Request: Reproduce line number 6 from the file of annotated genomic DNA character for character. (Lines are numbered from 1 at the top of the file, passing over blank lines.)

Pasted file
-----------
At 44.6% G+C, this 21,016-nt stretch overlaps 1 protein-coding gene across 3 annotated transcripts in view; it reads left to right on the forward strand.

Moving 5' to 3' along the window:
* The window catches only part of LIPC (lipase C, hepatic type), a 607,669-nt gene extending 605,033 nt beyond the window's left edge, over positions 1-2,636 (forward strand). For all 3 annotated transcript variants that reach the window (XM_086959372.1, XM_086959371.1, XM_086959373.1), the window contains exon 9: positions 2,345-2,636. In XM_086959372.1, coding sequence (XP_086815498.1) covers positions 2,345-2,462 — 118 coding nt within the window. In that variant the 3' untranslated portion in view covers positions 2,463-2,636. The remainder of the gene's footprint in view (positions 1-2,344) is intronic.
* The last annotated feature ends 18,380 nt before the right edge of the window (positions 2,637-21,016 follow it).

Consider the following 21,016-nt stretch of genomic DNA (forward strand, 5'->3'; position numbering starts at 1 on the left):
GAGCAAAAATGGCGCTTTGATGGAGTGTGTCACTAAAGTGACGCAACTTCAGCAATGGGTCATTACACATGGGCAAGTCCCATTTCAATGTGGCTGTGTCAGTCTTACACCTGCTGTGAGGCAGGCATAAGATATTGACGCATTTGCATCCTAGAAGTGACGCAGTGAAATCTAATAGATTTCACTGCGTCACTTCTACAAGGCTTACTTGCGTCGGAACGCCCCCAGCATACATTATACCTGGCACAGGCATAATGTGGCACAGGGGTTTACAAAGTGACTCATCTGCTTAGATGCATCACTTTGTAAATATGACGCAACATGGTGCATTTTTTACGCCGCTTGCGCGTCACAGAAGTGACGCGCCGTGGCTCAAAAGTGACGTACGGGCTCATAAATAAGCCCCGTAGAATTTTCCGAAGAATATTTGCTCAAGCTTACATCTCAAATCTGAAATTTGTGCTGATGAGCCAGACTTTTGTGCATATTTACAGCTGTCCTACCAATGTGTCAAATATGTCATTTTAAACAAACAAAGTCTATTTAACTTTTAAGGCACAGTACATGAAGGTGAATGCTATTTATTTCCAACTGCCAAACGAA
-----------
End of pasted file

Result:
GAGCAAAAATGGCGCTTTGATGGAGTGTGTCACTAAAGTGACGCAACTTCAGCAATGGGTCATTACACATGGGCAAGTCCCATTTCAATGTGGCTGTGTCAGTCTTACACCTGCTGTGAGGCAGGCATAAGATATTGACGCATTTGCATCCTAGAAGTGACGCAGTGAAATCTAATAGATTTCACTGCGTCACTTCTACAAGGCTTACTTGCGTCGGAACGCCCCCAGCATACATTATACCTGGCACAGGCATAATGTGGCACAGGGGTTTACAAAGTGACTCATCTGCTTAGATGCATCACTTTGTAAATATGACGCAACATGGTGCATTTTTTACGCCGCTTGCGCGTCACAGAAGTGACGCGCCGTGGCTCAAAAGTGACGTACGGGCTCATAAATAAGCCCCGTAGAATTTTCCGAAGAATATTTGCTCAAGCTTACATCTCAAATCTGAAATTTGTGCTGATGAGCCAGACTTTTGTGCATATTTACAGCTGTCCTACCAATGTGTCAAATATGTCATTTTAAACAAACAAAGTCTATTTAACTTTTAAGGCACAGTACATGAAGGTGAATGCTATTTATTTCCAACTGCCAAACGAA